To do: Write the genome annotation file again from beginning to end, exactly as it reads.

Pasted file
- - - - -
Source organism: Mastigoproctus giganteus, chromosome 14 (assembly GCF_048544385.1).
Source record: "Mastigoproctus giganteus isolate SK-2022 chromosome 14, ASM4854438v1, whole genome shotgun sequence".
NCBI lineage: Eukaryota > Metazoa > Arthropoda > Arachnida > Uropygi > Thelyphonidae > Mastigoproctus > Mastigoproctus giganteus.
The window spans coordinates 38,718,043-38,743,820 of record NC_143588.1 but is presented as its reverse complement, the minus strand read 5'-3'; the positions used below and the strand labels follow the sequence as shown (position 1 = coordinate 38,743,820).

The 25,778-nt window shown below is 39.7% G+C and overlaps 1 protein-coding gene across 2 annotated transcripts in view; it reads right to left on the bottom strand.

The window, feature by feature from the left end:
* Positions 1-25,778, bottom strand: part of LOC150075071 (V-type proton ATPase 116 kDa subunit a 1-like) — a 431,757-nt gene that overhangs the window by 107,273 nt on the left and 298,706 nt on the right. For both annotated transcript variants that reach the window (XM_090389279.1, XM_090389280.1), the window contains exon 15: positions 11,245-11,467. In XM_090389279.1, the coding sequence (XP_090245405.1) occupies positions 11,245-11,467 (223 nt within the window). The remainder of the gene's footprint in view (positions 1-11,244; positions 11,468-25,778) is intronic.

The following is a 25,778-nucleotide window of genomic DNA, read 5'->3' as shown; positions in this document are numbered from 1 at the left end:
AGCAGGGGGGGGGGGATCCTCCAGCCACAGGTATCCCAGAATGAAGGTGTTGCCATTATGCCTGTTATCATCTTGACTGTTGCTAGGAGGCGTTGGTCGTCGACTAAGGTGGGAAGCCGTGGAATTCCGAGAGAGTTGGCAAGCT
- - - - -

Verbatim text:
Source organism: Mastigoproctus giganteus, chromosome 14 (assembly GCF_048544385.1).
Source record: "Mastigoproctus giganteus isolate SK-2022 chromosome 14, ASM4854438v1, whole genome shotgun sequence".
NCBI lineage: Eukaryota > Metazoa > Arthropoda > Arachnida > Uropygi > Thelyphonidae > Mastigoproctus > Mastigoproctus giganteus.
The window spans coordinates 38,718,043-38,743,820 of record NC_143588.1 but is presented as its reverse complement, the minus strand read 5'-3'; the positions used below and the strand labels follow the sequence as shown (position 1 = coordinate 38,743,820).

The 25,778-nt window shown below is 39.7% G+C and overlaps 1 protein-coding gene across 2 annotated transcripts in view; it reads right to left on the bottom strand.

The window, feature by feature from the left end:
* Positions 1-25,778, bottom strand: part of LOC150075071 (V-type proton ATPase 116 kDa subunit a 1-like) — a 431,757-nt gene that overhangs the window by 107,273 nt on the left and 298,706 nt on the right. For both annotated transcript variants that reach the window (XM_090389279.1, XM_090389280.1), the window contains exon 15: positions 11,245-11,467. In XM_090389279.1, the coding sequence (XP_090245405.1) occupies positions 11,245-11,467 (223 nt within the window). The remainder of the gene's footprint in view (positions 1-11,244; positions 11,468-25,778) is intronic.

The following is a 25,778-nucleotide window of genomic DNA, read 5'->3' as shown; positions in this document are numbered from 1 at the left end:
AGCAGGGGGGGGGGGATCCTCCAGCCACAGGTATCCCAGAATGAAGGTGTTGCCATTATGCCTGTTATCATCTTGACTGTTGCTAGGAGGCGTTGGTCGTCGACTAAGGTGGGAAGCCGTGGAATTCCGAGAGAGTTGGCAAGCT